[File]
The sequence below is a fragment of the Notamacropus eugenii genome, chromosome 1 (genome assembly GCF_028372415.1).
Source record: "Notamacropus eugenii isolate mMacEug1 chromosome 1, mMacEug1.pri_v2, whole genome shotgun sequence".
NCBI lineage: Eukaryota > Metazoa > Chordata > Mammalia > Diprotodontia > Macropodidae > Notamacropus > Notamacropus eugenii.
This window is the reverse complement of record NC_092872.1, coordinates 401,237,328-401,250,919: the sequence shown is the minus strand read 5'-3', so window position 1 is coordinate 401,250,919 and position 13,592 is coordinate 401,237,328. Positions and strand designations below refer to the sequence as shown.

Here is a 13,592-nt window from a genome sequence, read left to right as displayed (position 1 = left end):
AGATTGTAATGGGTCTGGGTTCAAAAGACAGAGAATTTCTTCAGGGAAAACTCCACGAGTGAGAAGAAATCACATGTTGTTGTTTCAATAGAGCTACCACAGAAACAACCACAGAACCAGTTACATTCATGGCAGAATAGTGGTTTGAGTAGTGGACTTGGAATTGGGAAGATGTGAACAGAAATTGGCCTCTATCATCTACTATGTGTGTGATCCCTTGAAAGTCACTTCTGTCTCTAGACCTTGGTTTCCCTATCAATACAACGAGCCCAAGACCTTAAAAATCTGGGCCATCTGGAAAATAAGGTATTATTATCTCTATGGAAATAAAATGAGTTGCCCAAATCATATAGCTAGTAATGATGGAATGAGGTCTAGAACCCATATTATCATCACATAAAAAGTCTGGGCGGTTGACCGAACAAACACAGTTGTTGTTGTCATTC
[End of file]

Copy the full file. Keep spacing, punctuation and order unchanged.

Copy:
The sequence below is a fragment of the Notamacropus eugenii genome, chromosome 1 (genome assembly GCF_028372415.1).
Source record: "Notamacropus eugenii isolate mMacEug1 chromosome 1, mMacEug1.pri_v2, whole genome shotgun sequence".
NCBI lineage: Eukaryota > Metazoa > Chordata > Mammalia > Diprotodontia > Macropodidae > Notamacropus > Notamacropus eugenii.
This window is the reverse complement of record NC_092872.1, coordinates 401,237,328-401,250,919: the sequence shown is the minus strand read 5'-3', so window position 1 is coordinate 401,250,919 and position 13,592 is coordinate 401,237,328. Positions and strand designations below refer to the sequence as shown.

Here is a 13,592-nt window from a genome sequence, read left to right as displayed (position 1 = left end):
AGATTGTAATGGGTCTGGGTTCAAAAGACAGAGAATTTCTTCAGGGAAAACTCCACGAGTGAGAAGAAATCACATGTTGTTGTTTCAATAGAGCTACCACAGAAACAACCACAGAACCAGTTACATTCATGGCAGAATAGTGGTTTGAGTAGTGGACTTGGAATTGGGAAGATGTGAACAGAAATTGGCCTCTATCATCTACTATGTGTGTGATCCCTTGAAAGTCACTTCTGTCTCTAGACCTTGGTTTCCCTATCAATACAACGAGCCCAAGACCTTAAAAATCTGGGCCATCTGGAAAATAAGGTATTATTATCTCTATGGAAATAAAATGAGTTGCCCAAATCATATAGCTAGTAATGATGGAATGAGGTCTAGAACCCATATTATCATCACATAAAAAGTCTGGGCGGTTGACCGAACAAACACAGTTGTTGTTGTCATTC